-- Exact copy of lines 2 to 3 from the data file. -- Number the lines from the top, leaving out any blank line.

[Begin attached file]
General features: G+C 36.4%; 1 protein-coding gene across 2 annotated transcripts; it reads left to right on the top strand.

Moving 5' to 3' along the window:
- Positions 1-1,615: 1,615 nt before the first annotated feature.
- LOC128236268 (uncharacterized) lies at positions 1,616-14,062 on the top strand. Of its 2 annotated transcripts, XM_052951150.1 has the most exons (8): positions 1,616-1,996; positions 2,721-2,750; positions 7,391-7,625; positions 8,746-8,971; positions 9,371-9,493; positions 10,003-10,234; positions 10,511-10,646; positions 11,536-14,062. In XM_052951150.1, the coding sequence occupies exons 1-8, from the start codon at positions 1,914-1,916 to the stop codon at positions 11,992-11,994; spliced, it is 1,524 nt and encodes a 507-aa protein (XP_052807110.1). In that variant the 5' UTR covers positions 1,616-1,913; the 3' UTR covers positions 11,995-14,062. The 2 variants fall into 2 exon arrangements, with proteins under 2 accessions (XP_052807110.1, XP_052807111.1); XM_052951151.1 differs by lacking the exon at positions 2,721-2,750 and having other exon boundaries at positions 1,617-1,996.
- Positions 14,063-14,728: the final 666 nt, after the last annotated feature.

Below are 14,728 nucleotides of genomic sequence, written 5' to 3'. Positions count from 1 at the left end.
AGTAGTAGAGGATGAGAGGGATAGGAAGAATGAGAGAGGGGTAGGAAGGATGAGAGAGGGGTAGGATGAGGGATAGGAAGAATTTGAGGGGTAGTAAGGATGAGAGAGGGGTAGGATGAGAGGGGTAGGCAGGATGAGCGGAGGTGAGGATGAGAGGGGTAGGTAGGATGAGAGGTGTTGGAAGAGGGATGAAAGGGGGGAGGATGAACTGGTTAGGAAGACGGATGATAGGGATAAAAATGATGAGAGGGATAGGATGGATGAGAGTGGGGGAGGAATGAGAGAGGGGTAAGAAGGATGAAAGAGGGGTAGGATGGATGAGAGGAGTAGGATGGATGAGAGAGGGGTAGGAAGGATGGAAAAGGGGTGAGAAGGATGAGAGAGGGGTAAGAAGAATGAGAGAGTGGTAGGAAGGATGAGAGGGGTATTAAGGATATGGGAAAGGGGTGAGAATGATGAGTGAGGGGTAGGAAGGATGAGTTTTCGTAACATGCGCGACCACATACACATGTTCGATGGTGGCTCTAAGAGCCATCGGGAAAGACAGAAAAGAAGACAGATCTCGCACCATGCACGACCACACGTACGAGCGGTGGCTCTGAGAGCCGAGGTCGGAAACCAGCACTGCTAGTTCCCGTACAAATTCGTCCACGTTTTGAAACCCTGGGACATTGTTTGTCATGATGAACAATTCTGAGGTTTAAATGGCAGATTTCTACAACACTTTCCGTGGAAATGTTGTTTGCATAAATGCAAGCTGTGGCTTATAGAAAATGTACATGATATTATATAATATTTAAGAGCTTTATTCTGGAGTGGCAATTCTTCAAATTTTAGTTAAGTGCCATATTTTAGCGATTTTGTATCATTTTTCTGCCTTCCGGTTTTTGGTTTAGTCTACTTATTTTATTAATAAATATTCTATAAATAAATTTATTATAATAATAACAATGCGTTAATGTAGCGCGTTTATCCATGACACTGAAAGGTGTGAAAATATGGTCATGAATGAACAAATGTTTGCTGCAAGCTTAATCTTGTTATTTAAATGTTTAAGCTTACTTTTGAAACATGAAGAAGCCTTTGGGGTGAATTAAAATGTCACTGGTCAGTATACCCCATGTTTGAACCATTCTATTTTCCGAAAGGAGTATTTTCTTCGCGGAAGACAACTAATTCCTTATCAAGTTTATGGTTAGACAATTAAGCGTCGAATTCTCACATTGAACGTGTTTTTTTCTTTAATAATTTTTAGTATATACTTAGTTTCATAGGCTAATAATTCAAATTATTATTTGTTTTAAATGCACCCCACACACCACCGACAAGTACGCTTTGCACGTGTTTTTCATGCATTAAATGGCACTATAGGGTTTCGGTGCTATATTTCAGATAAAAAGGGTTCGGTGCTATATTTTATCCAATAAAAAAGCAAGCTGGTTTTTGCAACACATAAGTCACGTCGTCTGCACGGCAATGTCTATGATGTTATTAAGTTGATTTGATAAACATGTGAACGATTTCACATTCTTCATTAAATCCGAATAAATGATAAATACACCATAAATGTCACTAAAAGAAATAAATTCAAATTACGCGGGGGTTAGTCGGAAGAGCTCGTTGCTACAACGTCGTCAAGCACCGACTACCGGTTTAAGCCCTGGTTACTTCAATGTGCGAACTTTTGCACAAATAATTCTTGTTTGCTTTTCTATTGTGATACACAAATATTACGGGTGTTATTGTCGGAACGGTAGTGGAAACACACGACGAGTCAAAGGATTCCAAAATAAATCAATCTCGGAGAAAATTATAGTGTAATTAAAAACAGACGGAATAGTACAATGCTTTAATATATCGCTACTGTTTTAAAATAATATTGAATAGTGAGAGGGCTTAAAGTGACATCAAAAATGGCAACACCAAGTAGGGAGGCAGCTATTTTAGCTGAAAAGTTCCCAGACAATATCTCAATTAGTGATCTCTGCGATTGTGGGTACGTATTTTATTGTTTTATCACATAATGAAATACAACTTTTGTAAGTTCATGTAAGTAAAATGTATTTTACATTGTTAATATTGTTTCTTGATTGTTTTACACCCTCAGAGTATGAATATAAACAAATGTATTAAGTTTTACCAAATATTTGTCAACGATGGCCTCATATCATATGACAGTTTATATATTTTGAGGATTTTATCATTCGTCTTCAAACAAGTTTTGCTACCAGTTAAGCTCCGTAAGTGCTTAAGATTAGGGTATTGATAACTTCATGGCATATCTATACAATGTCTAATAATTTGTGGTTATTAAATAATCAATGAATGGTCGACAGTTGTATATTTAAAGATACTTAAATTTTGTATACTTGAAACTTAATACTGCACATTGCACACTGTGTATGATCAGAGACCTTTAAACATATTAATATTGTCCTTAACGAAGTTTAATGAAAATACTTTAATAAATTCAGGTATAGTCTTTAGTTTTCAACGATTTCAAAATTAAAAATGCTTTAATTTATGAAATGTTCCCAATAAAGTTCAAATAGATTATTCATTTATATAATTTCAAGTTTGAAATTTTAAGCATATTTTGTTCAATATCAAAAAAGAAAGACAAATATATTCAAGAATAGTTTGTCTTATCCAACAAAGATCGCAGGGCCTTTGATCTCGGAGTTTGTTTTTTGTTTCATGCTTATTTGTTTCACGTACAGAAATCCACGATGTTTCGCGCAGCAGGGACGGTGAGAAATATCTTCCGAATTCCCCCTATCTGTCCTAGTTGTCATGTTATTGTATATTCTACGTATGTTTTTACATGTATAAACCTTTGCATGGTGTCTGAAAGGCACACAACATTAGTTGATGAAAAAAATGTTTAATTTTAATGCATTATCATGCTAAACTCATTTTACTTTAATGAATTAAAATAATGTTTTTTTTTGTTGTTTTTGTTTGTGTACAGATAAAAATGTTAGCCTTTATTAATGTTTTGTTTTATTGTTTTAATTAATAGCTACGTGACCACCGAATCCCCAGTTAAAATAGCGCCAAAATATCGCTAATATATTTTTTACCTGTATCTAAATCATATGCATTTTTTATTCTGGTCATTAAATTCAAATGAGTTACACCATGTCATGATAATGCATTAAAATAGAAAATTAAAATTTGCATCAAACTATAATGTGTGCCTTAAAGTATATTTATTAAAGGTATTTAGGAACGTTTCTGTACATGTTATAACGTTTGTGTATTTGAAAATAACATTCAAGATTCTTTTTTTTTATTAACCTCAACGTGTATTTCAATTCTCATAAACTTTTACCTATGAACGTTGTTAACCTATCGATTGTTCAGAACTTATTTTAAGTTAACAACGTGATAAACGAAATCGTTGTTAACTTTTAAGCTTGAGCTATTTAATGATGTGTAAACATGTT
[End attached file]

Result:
Moving 5' to 3' along the window:
- Positions 1-1,615: 1,615 nt before the first annotated feature.